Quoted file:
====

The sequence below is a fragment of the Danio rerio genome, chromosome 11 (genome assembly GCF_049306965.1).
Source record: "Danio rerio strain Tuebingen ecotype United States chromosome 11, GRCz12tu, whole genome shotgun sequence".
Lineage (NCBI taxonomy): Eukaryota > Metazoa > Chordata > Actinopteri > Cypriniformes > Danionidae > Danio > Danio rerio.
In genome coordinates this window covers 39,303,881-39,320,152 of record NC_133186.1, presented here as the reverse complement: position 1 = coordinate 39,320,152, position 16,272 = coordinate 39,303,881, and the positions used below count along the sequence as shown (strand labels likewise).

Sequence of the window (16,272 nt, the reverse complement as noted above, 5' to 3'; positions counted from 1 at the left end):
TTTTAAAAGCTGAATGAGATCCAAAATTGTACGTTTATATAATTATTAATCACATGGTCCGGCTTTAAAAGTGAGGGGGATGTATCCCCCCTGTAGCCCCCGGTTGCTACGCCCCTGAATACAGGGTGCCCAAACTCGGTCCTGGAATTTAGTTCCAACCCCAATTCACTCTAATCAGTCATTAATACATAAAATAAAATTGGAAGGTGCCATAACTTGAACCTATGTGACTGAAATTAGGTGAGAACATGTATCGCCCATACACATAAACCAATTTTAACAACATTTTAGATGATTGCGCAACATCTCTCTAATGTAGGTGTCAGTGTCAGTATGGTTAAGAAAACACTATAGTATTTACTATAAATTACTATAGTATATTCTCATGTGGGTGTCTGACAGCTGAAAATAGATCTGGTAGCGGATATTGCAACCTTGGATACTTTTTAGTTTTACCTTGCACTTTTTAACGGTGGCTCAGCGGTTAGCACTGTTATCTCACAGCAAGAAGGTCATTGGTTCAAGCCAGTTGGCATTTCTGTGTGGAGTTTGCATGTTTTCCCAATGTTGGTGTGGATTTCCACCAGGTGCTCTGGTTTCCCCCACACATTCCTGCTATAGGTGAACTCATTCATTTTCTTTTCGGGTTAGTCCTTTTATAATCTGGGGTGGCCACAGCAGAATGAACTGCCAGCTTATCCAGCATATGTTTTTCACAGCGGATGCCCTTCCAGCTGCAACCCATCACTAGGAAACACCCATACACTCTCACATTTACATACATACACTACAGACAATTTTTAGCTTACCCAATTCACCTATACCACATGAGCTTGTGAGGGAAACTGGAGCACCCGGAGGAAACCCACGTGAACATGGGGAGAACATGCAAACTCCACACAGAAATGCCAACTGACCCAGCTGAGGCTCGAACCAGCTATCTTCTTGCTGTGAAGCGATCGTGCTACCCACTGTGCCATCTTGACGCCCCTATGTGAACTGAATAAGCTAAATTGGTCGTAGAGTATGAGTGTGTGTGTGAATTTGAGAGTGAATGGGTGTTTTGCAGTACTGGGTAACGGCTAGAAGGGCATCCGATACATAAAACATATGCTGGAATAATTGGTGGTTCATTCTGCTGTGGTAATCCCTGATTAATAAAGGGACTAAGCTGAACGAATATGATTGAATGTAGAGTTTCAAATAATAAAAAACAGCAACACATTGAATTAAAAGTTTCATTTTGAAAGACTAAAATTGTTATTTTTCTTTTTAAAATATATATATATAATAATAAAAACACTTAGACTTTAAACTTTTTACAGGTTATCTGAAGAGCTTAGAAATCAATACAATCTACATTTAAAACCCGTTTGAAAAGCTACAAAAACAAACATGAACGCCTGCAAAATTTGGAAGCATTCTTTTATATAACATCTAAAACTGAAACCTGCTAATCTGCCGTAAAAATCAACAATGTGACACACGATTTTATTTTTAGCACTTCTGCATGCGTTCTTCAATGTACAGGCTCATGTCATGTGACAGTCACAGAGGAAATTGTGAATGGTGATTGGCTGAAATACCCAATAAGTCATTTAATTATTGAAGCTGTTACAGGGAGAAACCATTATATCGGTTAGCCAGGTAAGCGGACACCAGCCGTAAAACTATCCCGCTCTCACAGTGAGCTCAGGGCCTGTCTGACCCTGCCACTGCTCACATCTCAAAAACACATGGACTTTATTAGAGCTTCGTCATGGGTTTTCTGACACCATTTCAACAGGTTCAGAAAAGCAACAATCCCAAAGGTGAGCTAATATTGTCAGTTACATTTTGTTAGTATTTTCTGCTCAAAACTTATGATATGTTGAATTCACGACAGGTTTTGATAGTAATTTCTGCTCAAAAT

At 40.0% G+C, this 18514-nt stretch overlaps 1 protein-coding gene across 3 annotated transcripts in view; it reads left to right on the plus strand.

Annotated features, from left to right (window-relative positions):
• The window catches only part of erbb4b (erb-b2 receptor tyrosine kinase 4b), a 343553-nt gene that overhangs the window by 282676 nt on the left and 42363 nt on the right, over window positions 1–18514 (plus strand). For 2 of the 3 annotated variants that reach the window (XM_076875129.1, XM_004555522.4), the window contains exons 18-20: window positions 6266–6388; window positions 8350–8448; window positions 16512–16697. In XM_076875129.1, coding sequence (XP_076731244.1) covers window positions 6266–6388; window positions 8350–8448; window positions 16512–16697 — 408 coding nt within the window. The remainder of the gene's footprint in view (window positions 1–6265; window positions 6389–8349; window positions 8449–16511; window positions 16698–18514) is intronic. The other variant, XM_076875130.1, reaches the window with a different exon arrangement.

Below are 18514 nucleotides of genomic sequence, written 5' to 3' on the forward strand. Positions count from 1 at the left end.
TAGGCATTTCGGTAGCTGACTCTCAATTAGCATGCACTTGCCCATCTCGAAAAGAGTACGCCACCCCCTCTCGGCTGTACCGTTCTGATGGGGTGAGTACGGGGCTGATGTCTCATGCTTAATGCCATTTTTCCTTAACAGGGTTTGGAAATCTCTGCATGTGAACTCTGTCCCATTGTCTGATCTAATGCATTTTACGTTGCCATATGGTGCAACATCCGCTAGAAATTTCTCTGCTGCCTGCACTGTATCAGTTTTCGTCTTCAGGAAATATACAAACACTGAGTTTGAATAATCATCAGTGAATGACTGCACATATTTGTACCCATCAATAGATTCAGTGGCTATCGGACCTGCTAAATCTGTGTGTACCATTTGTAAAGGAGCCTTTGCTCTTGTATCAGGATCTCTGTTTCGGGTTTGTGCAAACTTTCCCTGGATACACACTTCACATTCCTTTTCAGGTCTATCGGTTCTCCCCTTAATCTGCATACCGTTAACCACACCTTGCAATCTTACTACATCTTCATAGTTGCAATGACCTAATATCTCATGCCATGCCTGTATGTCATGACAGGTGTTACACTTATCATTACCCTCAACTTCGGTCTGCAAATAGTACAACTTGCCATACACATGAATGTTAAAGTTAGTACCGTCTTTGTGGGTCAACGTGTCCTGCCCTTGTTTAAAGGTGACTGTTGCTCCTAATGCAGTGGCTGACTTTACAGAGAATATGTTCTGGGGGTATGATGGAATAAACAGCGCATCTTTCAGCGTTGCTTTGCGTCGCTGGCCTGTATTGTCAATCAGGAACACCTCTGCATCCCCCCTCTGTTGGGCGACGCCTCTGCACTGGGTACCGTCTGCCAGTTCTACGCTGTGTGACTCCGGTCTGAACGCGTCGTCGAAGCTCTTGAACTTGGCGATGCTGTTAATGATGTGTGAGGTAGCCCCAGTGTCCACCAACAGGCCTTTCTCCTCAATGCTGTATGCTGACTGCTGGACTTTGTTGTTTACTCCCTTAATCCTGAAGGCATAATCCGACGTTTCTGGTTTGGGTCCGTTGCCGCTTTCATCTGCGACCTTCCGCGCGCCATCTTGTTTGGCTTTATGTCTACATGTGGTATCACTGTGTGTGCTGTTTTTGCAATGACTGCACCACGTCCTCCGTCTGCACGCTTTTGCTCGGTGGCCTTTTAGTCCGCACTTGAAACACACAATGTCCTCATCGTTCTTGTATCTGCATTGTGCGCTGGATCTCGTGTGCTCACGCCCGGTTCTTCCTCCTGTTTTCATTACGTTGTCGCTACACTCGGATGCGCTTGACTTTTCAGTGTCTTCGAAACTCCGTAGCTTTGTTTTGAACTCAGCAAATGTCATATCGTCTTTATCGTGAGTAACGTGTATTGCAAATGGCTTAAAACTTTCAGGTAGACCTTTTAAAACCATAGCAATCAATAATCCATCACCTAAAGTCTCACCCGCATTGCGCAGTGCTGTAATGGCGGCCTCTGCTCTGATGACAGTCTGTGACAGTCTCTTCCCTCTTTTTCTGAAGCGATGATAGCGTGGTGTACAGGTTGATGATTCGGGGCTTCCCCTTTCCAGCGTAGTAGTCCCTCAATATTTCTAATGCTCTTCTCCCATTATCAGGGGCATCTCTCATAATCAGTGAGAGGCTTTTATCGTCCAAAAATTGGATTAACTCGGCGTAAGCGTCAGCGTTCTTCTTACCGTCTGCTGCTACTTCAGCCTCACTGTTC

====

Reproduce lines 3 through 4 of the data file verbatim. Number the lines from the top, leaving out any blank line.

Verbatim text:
Lineage (NCBI taxonomy): Eukaryota > Metazoa > Chordata > Actinopteri > Cypriniformes > Danionidae > Danio > Danio rerio.
In genome coordinates this window covers 39,303,881-39,320,152 of record NC_133186.1, presented here as the reverse complement: position 1 = coordinate 39,320,152, position 16,272 = coordinate 39,303,881, and the positions used below count along the sequence as shown (strand labels likewise).